Cancun, Sept. 12: The US, which has privately admitted to developing nations’ officials that it is a “sinner on subsidies” to farmers, is trying to drive a hard bargain on trade-offs with them as it tries to wrap up a deal at the trade talks in Cancun.
The wrangling over concessions began even as the developing nations ranks swelled today with Turkey, which has been trying hard to shake off its image as the poor man of Europe, becoming the 22nd member of the group that is lobbying hard for the elimination of all trade-distorting subsidies in agriculture.
The G-22 was gung-ho over the development since Turkey has been trying hard to break into the European Union and there have been indications all along that it would toe their line.
“This is one of the most significant developments in the creation of the third axis at the trade talks,” said one Indian official.
Turkey is part of a customs union with EU but its entry into the club has been stalled because of a supposedly blighted human rights record. It was not on a list of 10 countries that are being considered for EU membership sometime next year.
The convention centre buzzed with rumours about Turkey’s entry early this morning but Brazil’s foreign minister Celso Amorim, one of the key leaders of the G-21, couldn’t initially confirm the development.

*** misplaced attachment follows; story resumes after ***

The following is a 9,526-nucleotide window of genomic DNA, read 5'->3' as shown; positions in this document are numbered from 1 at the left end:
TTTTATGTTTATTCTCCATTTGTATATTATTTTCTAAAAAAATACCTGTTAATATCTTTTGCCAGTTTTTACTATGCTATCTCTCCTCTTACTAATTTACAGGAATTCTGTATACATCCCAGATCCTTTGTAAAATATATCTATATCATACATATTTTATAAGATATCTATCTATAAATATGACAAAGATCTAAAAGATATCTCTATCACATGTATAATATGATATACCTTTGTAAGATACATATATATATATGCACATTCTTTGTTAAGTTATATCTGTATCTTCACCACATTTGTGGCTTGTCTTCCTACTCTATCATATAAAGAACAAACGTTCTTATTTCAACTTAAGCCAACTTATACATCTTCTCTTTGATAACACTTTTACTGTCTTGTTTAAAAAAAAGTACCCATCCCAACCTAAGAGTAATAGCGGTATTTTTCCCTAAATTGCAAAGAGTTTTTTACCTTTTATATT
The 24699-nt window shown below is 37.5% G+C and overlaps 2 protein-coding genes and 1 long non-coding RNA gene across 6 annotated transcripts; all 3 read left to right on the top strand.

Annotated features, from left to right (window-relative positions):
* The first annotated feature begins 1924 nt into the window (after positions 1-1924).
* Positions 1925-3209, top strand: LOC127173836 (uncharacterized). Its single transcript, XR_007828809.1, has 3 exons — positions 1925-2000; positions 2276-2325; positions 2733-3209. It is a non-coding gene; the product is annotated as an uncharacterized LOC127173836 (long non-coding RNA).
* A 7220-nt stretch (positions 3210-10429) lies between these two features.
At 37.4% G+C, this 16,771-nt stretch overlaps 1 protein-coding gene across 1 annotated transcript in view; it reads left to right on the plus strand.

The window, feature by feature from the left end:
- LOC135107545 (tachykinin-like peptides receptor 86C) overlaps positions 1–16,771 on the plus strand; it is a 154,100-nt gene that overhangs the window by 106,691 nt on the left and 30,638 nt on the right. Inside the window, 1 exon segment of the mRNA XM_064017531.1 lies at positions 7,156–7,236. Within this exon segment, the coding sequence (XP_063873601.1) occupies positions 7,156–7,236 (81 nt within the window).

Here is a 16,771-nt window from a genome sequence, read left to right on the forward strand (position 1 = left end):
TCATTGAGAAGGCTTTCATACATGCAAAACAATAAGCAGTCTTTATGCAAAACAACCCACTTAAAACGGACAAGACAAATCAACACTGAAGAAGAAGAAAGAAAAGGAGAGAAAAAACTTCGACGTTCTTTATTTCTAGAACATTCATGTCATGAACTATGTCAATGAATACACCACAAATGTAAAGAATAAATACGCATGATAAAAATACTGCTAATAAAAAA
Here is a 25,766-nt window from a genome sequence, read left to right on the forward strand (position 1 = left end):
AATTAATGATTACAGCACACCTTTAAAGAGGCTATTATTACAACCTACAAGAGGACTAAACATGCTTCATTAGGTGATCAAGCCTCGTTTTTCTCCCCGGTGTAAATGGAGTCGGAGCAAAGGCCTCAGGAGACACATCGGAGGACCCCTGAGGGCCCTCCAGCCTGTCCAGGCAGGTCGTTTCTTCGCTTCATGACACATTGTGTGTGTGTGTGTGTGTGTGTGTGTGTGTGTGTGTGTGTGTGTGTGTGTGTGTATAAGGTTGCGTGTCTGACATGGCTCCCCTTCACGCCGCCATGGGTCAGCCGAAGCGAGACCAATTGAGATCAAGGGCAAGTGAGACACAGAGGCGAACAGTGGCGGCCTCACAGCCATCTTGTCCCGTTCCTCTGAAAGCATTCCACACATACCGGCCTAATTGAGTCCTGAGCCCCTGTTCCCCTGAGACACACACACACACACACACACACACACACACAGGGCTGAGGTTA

“I’ve been busy with talks right through the day and I haven’t heard anything about it but the rumour,” Amorim told a packed press conference. However, Indian officials later confirmed that Turkey had indeed joined and reckoned that this would put pressure on both the EU and the US to back down on their aggressive stand on farm subsidies.
At his meeting with G-22 officials today, US trade representative Robert Zoellick is believed to have said that the US was prepared to relax its stand on subsidies but asked them, “What is it that you can offer in exchange'”
The G-22 officials were taken aback by the directness of the suggestion and later wondered why they should make any concessions at all when it admitted the charge they have been making all along. “It’s like saying we have sinned, but you must pay a price to make sure that we don’t sin again,” said one official.